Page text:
Discussion in 'Skydentify - What is that Thing in the Sky?' started by Getoffthisplanet, Jul 31, 2019.
It looks like a mylar star-shaped balloon sparking in the sun. The wavy shimmering is a combination of lack of focus and turbulent atmospheric distortion. It's somewhat related to the shapes that stars can make when viewed a bit out of focus.
I've seen a lot of UFO videos in which the person taking the video says, "It's not a..." when that is exactly what it is.
Balloon, star, sky lantern...
Thank you. That's about what I thought.
The sharpness is what I'm interested in. In the first example in particular, how does an out of focus object end up producing razor sharp edges in the recording?
Is that a failure/feature of the way CCD's function? Software processing?
The short answer is "diffraction spikes."
In this case the light is passing across the edge of the vanes in the lens diaphragm
You still get this effect even though the image is out of focus.
The most familiar example of this kind of thing is the sunburst.
The camera was getting multiple specular reflections of the Sun off the surface of the Mylar balloon at the same moment, like sparkles on water.
So there was a certain amount of chaos - the sparkles, atmospheric turbulence and poor focus.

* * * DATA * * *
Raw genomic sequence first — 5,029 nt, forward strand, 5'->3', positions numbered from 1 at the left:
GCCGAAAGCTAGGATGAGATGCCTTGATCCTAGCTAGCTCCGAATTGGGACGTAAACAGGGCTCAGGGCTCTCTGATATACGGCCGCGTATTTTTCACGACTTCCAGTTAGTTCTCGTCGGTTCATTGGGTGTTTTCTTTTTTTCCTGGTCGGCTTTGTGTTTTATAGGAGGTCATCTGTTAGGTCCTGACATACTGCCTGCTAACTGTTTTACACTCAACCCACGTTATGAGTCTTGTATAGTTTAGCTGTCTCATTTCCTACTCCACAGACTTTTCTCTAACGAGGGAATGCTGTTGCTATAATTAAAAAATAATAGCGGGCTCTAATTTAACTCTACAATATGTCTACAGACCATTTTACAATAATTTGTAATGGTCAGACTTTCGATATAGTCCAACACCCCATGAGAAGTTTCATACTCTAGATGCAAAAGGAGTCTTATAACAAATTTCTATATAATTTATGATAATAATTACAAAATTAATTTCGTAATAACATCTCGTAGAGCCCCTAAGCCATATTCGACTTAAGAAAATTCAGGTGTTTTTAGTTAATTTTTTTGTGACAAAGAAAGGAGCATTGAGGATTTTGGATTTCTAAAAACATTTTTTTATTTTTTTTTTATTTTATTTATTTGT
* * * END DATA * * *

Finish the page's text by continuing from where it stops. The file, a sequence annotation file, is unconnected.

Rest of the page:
And a certain amount of order - the straight edges of the aperture vanes causing diffraction spikes.
Sparkles with diffraction spikes.
Each sparkle is an image of the Sun. A specular reflection of the Sun.
Specular and diffuse reflections: https://www.metabunk.org/reflection-of-the-sunlight-on-water.t8324/#post-198671
So, the one option I forgot to type. A lens artifact?
Thank you, very much. So excellent. Not being an experienced optics or camera person the search terms eluded me.
Is this effect more likely to occur on something like a cell phone camera lens or is it more dependent on what's being imaged no matter what type of lens is used?
I know very little about cell phone cameras.
It's most noticeable with bright light sources and straight edges in the path of the light.
These diffraction spikes are caused by the support vanes of the secondary mirror in a Newtonian telescope.